A Sense of Solidarity

A Sense of Solidarity was one of my contributions to Epione’s SeeMeHearMe blog a few months ago. Epione is Scotland’s largest trauma training provider. Check out the fantastic work they do here.

I have always had a thing about groups. I don’t like them, I don’t trust them. I have been wary of groups, ever since the time an eight year old girl with stocky legs and suspicious eyes accused me of laying eggs during a playground game of 4040. This was the worst crime imaginable in Year 4 in 1985. Hand on hip, she stood back to watch as 30 indignant little girls and boys formed a menacing circle and she stared unblinkingly at me as I stood in the middle wondering how the world had suddenly turned so dark. 30 shrill voices began their chant: “ Lay-ing EGGS!, lay-ing EGGS!”

It was untrue and unjust but I did nothing; I didn’t defend myself, didn’t shout, didn’t cry or tell a teacher, I just braced myself and waited for it to end.

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I first contacted a charity (RASASC) for advice in 2015. I was put in touch with an ISVA (independent sexual violence advisor), as I wanted to report the abuse but I was too frightened to walk into a police station without a comprehensive understanding of the process.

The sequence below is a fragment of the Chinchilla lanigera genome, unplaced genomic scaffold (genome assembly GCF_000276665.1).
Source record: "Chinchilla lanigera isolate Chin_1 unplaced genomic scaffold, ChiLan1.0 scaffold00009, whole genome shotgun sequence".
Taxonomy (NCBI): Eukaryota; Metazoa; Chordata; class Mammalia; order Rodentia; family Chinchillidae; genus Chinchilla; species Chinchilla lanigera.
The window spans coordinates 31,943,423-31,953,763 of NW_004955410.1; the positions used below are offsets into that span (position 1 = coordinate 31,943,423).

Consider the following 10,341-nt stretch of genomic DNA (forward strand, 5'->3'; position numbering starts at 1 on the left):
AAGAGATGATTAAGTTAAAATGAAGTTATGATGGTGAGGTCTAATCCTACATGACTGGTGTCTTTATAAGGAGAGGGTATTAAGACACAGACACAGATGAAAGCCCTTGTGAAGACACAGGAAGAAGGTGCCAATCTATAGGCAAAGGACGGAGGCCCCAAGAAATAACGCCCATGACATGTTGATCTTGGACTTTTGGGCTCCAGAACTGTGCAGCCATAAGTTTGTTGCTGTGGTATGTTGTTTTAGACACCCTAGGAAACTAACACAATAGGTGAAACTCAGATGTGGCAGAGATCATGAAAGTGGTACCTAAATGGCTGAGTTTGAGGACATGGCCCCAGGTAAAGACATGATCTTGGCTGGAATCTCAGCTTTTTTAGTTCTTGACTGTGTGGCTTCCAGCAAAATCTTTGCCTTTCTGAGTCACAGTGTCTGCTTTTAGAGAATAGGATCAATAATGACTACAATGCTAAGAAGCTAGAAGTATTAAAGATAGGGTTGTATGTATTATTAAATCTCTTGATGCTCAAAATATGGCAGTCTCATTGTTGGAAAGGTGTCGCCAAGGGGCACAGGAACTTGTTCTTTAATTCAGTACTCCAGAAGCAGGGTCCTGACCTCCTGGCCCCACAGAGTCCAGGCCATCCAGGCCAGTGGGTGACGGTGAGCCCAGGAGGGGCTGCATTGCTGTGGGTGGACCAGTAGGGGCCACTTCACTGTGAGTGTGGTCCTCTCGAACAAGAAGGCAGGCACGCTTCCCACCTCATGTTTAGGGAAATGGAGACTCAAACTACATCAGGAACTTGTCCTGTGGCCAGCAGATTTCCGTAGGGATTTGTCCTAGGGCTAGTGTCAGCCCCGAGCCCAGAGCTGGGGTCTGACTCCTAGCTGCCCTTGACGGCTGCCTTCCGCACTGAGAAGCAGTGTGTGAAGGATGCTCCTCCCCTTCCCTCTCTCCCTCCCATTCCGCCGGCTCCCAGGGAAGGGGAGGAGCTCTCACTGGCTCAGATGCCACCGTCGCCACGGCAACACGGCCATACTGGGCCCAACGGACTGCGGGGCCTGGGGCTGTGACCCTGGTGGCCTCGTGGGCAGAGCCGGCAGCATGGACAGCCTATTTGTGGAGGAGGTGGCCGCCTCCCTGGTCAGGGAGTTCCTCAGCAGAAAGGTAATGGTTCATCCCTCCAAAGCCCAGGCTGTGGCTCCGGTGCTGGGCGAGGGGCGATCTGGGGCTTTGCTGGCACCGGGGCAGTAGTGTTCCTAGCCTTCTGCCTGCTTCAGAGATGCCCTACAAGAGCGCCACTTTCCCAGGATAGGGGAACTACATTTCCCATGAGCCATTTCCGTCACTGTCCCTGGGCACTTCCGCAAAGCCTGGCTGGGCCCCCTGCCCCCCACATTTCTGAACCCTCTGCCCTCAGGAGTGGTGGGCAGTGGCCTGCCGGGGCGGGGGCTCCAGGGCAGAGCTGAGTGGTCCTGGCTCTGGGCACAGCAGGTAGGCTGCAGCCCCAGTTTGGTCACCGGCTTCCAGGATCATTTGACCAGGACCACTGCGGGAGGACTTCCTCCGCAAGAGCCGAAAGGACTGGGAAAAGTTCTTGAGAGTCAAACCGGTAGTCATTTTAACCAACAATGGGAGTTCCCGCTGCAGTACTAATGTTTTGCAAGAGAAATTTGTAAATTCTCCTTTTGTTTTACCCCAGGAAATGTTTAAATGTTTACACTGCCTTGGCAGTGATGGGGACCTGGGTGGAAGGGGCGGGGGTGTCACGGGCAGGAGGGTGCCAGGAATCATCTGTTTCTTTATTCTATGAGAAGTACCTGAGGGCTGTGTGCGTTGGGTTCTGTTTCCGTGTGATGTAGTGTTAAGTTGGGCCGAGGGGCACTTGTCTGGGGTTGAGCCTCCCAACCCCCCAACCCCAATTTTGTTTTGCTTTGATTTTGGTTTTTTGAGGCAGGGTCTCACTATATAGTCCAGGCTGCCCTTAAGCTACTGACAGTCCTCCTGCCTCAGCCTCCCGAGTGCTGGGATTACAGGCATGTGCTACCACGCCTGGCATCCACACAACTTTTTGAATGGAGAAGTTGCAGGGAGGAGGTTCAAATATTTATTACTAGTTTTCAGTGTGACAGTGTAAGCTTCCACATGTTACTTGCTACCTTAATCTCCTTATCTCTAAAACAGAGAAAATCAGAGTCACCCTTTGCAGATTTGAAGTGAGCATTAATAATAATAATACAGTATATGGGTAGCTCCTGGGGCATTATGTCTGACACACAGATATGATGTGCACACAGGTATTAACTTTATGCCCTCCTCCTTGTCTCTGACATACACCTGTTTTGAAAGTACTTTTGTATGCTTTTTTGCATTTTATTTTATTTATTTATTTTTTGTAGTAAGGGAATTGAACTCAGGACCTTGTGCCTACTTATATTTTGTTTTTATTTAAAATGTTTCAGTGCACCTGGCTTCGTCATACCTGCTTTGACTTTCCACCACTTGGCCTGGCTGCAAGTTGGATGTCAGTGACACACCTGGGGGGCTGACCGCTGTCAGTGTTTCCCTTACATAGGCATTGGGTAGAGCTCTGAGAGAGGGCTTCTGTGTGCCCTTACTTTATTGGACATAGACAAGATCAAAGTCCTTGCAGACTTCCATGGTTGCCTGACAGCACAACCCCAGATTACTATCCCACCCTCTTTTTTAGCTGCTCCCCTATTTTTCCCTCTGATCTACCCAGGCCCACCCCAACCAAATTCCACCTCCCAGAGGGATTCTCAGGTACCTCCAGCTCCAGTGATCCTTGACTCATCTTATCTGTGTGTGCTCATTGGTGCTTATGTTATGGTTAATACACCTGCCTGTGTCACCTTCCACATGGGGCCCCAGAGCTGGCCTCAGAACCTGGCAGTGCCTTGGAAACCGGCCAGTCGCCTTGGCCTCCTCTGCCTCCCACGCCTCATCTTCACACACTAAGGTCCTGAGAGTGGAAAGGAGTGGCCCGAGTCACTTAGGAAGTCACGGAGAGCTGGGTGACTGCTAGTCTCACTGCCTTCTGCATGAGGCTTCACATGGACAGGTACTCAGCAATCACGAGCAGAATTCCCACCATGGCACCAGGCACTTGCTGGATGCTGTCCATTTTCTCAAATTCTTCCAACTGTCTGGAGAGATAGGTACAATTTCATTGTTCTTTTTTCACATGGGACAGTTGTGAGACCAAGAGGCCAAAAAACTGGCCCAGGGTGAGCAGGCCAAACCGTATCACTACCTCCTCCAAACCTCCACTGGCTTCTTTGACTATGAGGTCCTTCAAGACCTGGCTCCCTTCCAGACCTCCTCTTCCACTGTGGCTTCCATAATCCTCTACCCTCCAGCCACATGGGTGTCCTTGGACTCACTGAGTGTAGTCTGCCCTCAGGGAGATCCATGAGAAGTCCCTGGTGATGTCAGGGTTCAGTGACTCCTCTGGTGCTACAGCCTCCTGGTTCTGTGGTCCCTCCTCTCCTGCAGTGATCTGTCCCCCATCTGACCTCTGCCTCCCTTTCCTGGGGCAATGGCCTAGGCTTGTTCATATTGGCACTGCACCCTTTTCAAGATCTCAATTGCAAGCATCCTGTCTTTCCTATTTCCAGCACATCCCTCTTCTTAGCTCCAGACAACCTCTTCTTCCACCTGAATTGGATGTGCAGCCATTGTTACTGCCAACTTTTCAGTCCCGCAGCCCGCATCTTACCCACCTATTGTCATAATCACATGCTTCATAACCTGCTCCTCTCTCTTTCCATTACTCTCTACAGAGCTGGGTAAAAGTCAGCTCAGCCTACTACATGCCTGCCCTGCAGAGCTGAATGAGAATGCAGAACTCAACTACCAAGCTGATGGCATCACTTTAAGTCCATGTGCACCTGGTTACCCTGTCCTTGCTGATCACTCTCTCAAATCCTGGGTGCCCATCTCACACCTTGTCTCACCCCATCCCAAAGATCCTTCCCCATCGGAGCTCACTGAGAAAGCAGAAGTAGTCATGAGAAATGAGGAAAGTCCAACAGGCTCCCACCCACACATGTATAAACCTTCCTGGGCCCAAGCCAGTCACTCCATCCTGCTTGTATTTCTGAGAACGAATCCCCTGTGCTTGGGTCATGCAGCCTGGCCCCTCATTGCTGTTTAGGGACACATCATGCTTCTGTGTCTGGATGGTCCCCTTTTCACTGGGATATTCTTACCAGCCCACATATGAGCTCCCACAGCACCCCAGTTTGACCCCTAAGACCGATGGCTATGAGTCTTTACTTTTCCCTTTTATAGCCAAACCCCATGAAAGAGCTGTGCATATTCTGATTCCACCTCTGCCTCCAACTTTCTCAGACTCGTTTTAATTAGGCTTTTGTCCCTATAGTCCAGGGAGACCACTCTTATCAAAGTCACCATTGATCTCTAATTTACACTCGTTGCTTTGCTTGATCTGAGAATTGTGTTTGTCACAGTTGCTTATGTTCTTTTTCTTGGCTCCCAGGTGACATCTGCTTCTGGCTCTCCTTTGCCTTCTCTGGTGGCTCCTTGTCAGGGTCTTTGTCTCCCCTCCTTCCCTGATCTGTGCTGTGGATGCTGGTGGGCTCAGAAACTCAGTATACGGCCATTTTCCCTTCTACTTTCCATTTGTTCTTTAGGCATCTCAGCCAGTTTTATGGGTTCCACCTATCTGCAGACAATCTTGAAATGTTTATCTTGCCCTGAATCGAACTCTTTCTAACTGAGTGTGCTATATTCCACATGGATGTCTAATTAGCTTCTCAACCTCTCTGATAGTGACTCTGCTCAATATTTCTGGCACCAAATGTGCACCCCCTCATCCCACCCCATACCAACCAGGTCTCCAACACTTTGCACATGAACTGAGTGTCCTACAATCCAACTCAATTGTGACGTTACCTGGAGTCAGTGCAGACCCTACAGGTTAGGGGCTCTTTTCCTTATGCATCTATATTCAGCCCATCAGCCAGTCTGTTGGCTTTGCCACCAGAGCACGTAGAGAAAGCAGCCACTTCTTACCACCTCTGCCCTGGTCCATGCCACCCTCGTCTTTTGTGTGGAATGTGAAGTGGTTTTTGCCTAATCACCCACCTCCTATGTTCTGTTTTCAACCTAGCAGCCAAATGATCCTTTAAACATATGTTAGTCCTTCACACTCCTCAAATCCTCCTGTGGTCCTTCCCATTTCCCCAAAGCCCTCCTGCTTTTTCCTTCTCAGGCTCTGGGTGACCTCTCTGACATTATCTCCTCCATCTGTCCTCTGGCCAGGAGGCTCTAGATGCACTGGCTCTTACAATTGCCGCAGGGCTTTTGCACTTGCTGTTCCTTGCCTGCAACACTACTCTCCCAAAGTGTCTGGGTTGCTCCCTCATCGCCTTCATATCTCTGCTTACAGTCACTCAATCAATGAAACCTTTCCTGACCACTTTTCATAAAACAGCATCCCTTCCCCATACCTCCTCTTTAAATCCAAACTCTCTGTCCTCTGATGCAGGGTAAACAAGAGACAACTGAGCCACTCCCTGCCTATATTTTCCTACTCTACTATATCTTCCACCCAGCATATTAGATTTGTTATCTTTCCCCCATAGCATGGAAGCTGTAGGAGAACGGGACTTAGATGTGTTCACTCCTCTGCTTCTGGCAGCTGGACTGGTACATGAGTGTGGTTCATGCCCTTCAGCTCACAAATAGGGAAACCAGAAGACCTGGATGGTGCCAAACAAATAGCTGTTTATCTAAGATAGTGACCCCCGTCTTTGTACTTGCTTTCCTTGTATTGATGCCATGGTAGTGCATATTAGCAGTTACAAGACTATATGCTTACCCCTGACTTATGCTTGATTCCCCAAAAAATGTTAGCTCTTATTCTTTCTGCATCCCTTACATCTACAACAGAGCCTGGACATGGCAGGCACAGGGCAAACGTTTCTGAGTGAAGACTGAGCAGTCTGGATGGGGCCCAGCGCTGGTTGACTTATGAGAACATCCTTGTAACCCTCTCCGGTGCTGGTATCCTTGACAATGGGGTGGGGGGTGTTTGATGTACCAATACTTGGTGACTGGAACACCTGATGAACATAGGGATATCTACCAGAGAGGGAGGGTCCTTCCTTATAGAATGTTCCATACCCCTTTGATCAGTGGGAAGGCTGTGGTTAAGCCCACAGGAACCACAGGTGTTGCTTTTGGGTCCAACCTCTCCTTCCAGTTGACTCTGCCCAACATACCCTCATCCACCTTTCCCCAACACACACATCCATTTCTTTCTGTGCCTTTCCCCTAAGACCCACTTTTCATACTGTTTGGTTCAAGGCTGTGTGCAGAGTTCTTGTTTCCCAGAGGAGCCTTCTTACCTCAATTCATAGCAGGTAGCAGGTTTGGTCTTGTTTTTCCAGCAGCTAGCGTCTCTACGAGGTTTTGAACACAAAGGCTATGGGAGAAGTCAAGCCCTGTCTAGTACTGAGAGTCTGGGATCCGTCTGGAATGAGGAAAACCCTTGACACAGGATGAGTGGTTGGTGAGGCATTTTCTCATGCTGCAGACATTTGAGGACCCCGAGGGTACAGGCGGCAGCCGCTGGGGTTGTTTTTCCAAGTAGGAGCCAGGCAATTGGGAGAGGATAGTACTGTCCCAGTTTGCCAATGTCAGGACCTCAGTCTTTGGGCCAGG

Not many people knew about the abuse and those who did only knew that I’d ‘been abused’ – not the details; keeping this secret was the only control I had over this terrible thing that had happened to me. I feared full disclosure because I feared handing control over to someone else. I feared the consequences of speaking out. I feared the abuser. Perhaps most of all I feared judgement. The shame was debilitating. This ISVA and I sat together for a couple of hours and she asked me questions about what had happened. It was painful to be asked this; how do you speak the words when you have spent half a lifetime pushing away any thoughts of abuse?

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Precious Connections

Recently I was pleased to have had the opportunity to take part in a survivor/journalist interaction. We had a behind-the-scenes conversation about child sexual abuse, discussed the way it’s currently covered in the media, suggestions for how this could be improved and how we personally are contributing towards solutions in our own work and activism.

As an ice-breaker exercise we were asked to share something meaningful and the item I shared made me reflect upon the connections survivors make with one another, how precious these connections are, how we just understand each other.

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